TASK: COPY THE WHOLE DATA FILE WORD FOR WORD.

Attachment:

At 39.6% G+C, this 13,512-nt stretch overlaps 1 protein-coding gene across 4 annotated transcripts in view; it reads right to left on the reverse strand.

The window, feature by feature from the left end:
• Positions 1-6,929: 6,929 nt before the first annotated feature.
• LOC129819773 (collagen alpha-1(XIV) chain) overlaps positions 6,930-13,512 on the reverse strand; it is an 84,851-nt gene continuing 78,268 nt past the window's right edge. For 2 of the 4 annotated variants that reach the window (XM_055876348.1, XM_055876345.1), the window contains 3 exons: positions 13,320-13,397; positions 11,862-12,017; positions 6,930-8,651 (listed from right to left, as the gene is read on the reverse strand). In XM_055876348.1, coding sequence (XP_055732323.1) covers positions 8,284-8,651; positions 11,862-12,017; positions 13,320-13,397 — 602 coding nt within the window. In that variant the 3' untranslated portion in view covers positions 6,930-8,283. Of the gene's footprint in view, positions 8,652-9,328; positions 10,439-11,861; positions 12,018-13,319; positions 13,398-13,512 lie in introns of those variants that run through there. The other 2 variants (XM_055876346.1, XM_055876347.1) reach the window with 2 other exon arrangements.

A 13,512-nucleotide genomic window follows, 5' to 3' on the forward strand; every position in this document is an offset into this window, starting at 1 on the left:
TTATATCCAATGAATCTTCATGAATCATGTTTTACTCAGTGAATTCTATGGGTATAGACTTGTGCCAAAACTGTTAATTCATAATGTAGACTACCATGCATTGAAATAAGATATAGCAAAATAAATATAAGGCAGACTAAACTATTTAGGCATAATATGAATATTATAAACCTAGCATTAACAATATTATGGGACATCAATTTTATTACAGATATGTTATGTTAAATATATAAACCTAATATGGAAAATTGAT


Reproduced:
At 39.6% G+C, this 13,512-nt stretch overlaps 1 protein-coding gene across 4 annotated transcripts in view; it reads right to left on the reverse strand.

The window, feature by feature from the left end:
• Positions 1-6,929: 6,929 nt before the first annotated feature.
• LOC129819773 (collagen alpha-1(XIV) chain) overlaps positions 6,930-13,512 on the reverse strand; it is an 84,851-nt gene continuing 78,268 nt past the window's right edge. For 2 of the 4 annotated variants that reach the window (XM_055876348.1, XM_055876345.1), the window contains 3 exons: positions 13,320-13,397; positions 11,862-12,017; positions 6,930-8,651 (listed from right to left, as the gene is read on the reverse strand). In XM_055876348.1, coding sequence (XP_055732323.1) covers positions 8,284-8,651; positions 11,862-12,017; positions 13,320-13,397 — 602 coding nt within the window. In that variant the 3' untranslated portion in view covers positions 6,930-8,283. Of the gene's footprint in view, positions 8,652-9,328; positions 10,439-11,861; positions 12,018-13,319; positions 13,398-13,512 lie in introns of those variants that run through there. The other 2 variants (XM_055876346.1, XM_055876347.1) reach the window with 2 other exon arrangements.

A 13,512-nucleotide genomic window follows, 5' to 3' on the forward strand; every position in this document is an offset into this window, starting at 1 on the left:
TTATATCCAATGAATCTTCATGAATCATGTTTTACTCAGTGAATTCTATGGGTATAGACTTGTGCCAAAACTGTTAATTCATAATGTAGACTACCATGCATTGAAATAAGATATAGCAAAATAAATATAAGGCAGACTAAACTATTTAGGCATAATATGAATATTATAAACCTAGCATTAACAATATTATGGGACATCAATTTTATTACAGATATGTTATGTTAAATATATAAACCTAATATGGAAAATTGAT